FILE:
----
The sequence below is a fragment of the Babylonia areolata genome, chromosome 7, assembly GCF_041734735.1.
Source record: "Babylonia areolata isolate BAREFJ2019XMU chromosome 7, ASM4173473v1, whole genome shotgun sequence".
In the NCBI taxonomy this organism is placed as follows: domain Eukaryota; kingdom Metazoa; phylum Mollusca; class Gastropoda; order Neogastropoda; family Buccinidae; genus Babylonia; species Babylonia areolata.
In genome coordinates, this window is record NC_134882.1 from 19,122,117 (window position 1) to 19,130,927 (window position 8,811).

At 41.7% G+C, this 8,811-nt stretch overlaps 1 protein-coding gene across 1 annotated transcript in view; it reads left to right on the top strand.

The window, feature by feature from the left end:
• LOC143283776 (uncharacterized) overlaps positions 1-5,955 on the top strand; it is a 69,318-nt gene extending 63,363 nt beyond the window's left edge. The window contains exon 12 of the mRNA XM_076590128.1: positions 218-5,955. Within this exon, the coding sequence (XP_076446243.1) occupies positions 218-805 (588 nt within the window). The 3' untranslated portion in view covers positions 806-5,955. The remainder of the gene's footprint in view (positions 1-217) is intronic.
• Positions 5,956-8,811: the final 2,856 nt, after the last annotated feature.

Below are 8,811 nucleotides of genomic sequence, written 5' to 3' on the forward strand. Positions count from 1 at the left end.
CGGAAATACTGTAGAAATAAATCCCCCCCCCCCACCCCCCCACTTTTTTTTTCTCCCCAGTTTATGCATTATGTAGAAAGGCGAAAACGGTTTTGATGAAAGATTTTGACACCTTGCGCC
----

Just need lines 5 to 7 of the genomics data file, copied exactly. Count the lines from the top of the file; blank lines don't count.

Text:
At 41.7% G+C, this 8,811-nt stretch overlaps 1 protein-coding gene across 1 annotated transcript in view; it reads left to right on the top strand.

The window, feature by feature from the left end:
• LOC143283776 (uncharacterized) overlaps positions 1-5,955 on the top strand; it is a 69,318-nt gene extending 63,363 nt beyond the window's left edge. The window contains exon 12 of the mRNA XM_076590128.1: positions 218-5,955. Within this exon, the coding sequence (XP_076446243.1) occupies positions 218-805 (588 nt within the window). The 3' untranslated portion in view covers positions 806-5,955. The remainder of the gene's footprint in view (positions 1-217) is intronic.